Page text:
Done on a ten-inch square tan Opus Tile with brown and black Micron 01s, General's colored chalk pencils, white gellyroll pen, and mucho graphite. Completed over several days for the #zenuari2018 project day 20, "Maze." (This is not a maze; it's a labyrinth--they are two different things but often incorrectly used as synonyms.)
It's been that kind of week--labyrinthine. So many twists and turns. We keep walking and we trust we will find our way in to the center and then out again on this challenging journey.
I hope we are in the center now and will soon find our way out to resume our lives.
I am still far from home, helping out my friend who is receiving daily treatments. She is close to the end, however--only three more and she will be done and we will return to our respective homes. A huge complicating factor has been the sudden illness of someone in her family; it certainly has increased the pressure on her to finish here and go home. There is much uncertainty.
And yet, we know we just need to keep walking along on the path before us, and trust we will get where we need to be. In fact, we are already where we need to be, and we just need to remember that.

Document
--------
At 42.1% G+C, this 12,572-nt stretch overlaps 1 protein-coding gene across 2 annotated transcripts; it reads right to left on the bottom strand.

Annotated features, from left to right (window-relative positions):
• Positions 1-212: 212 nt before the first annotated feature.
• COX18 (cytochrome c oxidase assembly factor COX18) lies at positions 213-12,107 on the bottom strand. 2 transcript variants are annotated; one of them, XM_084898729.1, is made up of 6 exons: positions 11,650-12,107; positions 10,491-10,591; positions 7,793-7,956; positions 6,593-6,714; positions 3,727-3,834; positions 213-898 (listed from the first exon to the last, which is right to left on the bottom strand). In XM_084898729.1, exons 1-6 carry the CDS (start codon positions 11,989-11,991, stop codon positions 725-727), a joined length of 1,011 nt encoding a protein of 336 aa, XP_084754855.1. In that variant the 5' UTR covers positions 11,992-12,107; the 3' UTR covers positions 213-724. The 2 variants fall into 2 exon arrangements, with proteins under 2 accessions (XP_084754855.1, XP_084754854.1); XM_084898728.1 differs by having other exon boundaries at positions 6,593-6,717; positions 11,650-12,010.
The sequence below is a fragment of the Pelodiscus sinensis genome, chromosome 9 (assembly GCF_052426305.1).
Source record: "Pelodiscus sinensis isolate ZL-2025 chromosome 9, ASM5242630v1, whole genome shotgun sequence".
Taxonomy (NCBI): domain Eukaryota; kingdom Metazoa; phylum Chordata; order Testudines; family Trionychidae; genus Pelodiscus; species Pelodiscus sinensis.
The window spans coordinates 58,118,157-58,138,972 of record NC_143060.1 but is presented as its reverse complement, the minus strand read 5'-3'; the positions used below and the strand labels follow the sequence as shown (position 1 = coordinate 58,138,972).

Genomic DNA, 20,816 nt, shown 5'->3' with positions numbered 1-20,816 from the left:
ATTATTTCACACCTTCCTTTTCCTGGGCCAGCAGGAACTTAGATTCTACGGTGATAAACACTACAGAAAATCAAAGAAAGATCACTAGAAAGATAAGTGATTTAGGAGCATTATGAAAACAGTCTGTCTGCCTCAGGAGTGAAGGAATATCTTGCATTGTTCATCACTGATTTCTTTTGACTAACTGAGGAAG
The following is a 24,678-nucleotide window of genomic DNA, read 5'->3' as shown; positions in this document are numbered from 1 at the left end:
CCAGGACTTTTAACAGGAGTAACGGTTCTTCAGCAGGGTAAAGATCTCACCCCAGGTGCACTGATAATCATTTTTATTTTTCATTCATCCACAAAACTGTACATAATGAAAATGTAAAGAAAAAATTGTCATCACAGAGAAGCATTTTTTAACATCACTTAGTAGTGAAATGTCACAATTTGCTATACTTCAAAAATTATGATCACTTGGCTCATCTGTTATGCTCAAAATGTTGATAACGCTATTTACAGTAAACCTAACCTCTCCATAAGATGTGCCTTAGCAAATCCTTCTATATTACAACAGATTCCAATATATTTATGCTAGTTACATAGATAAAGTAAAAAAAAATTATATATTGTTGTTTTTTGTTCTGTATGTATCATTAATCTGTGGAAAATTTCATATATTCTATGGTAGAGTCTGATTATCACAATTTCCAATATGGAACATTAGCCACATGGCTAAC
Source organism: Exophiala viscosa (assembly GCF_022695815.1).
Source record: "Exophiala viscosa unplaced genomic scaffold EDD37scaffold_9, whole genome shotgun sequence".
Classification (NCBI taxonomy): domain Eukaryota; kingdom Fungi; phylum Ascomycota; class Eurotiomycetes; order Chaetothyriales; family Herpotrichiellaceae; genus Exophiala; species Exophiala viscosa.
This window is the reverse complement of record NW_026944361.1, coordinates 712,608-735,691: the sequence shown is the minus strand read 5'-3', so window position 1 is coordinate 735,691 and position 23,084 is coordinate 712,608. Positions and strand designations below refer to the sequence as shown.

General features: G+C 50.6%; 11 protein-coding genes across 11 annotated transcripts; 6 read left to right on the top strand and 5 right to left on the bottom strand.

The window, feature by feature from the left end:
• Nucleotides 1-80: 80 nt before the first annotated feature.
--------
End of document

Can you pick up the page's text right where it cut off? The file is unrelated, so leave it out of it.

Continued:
It took me a few days to do this piece as it's so large. I learned a lot in the doing and will try again for better results.
My friend also tangles and finds it therapeutic as she waits for appointments. She is talented and here is one of her latest efforts, a Zendala done on a tile which she had pre-treated with a Fine-Tec paint gold wash. Isn't this spectacular? (I have her permission to publish this photo)
Those metallic Fine-Tec watercolors are so inspiring.
"A labyrinth is a symbolic journey … but it is a map we can really walk on, blurring the difference between map and world."
— Rebecca Solnit, in Wanderlust: A History of Walking
I am home for just a little more than 24 hours, then will be gone again. Packing cubes have saved my life and are keeping me organized as I make all these trips--thanks and blessings to the friend who introduced me to them. (If you do not know what they are, google them. Fabulous tools.)
"Returning" feels wonderful. And in the tangle below, I was returning to a tile idea that we explored in a workshop late last year; but this time I used different "fillers." I'm not totally crazy about it but it was peaceful to work on and I do like it overall. That's all I ask!
This is another Zenuari2019 tile, for day 19. The prompt was "Hefty Hack." HUH??? I had no idea what that meant. So I went back to the original instructions, which read something like: "Toss some water on a tile. Then take a plastic bag, scrunch it up, and put some watercolors you like directly on the bag. Then take the scrunched-up bag and daub it onto the tile."